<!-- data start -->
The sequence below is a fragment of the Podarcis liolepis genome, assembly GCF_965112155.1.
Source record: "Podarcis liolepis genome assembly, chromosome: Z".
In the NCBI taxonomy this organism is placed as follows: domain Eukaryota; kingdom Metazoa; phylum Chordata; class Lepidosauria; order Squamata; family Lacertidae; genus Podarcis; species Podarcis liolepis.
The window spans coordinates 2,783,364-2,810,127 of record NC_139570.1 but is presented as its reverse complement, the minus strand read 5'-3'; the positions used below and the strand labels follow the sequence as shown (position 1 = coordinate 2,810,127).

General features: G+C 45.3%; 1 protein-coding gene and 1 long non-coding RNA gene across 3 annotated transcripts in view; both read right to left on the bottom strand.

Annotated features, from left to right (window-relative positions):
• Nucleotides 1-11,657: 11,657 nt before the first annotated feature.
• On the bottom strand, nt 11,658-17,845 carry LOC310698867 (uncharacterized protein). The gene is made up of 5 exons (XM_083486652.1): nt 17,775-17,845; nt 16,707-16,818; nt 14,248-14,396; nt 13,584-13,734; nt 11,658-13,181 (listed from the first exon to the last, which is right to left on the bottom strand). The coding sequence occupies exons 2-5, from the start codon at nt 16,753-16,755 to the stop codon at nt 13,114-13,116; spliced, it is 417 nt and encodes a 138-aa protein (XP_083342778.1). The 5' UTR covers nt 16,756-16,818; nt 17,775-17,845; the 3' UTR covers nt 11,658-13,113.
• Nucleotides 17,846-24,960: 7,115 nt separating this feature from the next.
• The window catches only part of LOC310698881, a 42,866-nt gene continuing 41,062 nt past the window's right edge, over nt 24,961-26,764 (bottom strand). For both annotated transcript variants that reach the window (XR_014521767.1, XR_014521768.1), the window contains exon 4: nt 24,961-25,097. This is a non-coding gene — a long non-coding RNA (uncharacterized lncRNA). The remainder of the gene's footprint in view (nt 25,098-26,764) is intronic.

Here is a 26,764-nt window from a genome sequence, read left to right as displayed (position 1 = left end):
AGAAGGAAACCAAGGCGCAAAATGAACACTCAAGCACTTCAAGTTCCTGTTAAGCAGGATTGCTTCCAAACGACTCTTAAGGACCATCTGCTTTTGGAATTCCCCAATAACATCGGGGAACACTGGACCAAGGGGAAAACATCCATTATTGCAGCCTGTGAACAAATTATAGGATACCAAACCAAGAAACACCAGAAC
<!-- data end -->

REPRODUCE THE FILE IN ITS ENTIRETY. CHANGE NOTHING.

The sequence below is a fragment of the Podarcis liolepis genome, assembly GCF_965112155.1.
Source record: "Podarcis liolepis genome assembly, chromosome: Z".
In the NCBI taxonomy this organism is placed as follows: domain Eukaryota; kingdom Metazoa; phylum Chordata; class Lepidosauria; order Squamata; family Lacertidae; genus Podarcis; species Podarcis liolepis.
The window spans coordinates 2,783,364-2,810,127 of record NC_139570.1 but is presented as its reverse complement, the minus strand read 5'-3'; the positions used below and the strand labels follow the sequence as shown (position 1 = coordinate 2,810,127).

General features: G+C 45.3%; 1 protein-coding gene and 1 long non-coding RNA gene across 3 annotated transcripts in view; both read right to left on the bottom strand.

Annotated features, from left to right (window-relative positions):
• Nucleotides 1-11,657: 11,657 nt before the first annotated feature.
• On the bottom strand, nt 11,658-17,845 carry LOC310698867 (uncharacterized protein). The gene is made up of 5 exons (XM_083486652.1): nt 17,775-17,845; nt 16,707-16,818; nt 14,248-14,396; nt 13,584-13,734; nt 11,658-13,181 (listed from the first exon to the last, which is right to left on the bottom strand). The coding sequence occupies exons 2-5, from the start codon at nt 16,753-16,755 to the stop codon at nt 13,114-13,116; spliced, it is 417 nt and encodes a 138-aa protein (XP_083342778.1). The 5' UTR covers nt 16,756-16,818; nt 17,775-17,845; the 3' UTR covers nt 11,658-13,113.
• Nucleotides 17,846-24,960: 7,115 nt separating this feature from the next.
• The window catches only part of LOC310698881, a 42,866-nt gene continuing 41,062 nt past the window's right edge, over nt 24,961-26,764 (bottom strand). For both annotated transcript variants that reach the window (XR_014521767.1, XR_014521768.1), the window contains exon 4: nt 24,961-25,097. This is a non-coding gene — a long non-coding RNA (uncharacterized lncRNA). The remainder of the gene's footprint in view (nt 25,098-26,764) is intronic.

Here is a 26,764-nt window from a genome sequence, read left to right as displayed (position 1 = left end):
AGAAGGAAACCAAGGCGCAAAATGAACACTCAAGCACTTCAAGTTCCTGTTAAGCAGGATTGCTTCCAAACGACTCTTAAGGACCATCTGCTTTTGGAATTCCCCAATAACATCGGGGAACACTGGACCAAGGGGAAAACATCCATTATTGCAGCCTGTGAACAAATTATAGGATACCAAACCAAGAAACACCAGAAC